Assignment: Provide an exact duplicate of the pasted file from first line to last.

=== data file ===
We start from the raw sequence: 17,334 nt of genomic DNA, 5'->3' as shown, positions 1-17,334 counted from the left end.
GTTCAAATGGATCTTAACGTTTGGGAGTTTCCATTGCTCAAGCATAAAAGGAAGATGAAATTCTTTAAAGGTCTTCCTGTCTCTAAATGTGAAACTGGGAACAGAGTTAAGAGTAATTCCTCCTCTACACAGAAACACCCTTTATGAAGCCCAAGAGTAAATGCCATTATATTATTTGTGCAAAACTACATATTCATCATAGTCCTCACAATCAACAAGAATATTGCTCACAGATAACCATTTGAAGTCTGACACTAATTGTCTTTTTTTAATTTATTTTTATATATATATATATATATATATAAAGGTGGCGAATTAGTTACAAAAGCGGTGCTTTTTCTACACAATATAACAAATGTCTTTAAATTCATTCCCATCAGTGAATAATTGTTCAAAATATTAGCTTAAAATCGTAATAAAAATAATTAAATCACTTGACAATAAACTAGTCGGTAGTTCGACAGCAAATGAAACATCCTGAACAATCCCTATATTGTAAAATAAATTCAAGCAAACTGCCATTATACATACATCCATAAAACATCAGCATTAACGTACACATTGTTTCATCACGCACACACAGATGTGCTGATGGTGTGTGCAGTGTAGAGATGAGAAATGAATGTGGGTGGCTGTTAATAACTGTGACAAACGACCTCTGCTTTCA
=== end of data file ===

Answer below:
We start from the raw sequence: 17,334 nt of genomic DNA, 5'->3' as shown, positions 1-17,334 counted from the left end.
GTTCAAATGGATCTTAACGTTTGGGAGTTTCCATTGCTCAAGCATAAAAGGAAGATGAAATTCTTTAAAGGTCTTCCTGTCTCTAAATGTGAAACTGGGAACAGAGTTAAGAGTAATTCCTCCTCTACACAGAAACACCCTTTATGAAGCCCAAGAGTAAATGCCATTATATTATTTGTGCAAAACTACATATTCATCATAGTCCTCACAATCAACAAGAATATTGCTCACAGATAACCATTTGAAGTCTGACACTAATTGTCTTTTTTTAATTTATTTTTATATATATATATATATATATATAAAGGTGGCGAATTAGTTACAAAAGCGGTGCTTTTTCTACACAATATAACAAATGTCTTTAAATTCATTCCCATCAGTGAATAATTGTTCAAAATATTAGCTTAAAATCGTAATAAAAATAATTAAATCACTTGACAATAAACTAGTCGGTAGTTCGACAGCAAATGAAACATCCTGAACAATCCCTATATTGTAAAATAAATTCAAGCAAACTGCCATTATACATACATCCATAAAACATCAGCATTAACGTACACATTGTTTCATCACGCACACACAGATGTGCTGATGGTGTGTGCAGTGTAGAGATGAGAAATGAATGTGGGTGGCTGTTAATAACTGTGACAAACGACCTCTGCTTTCA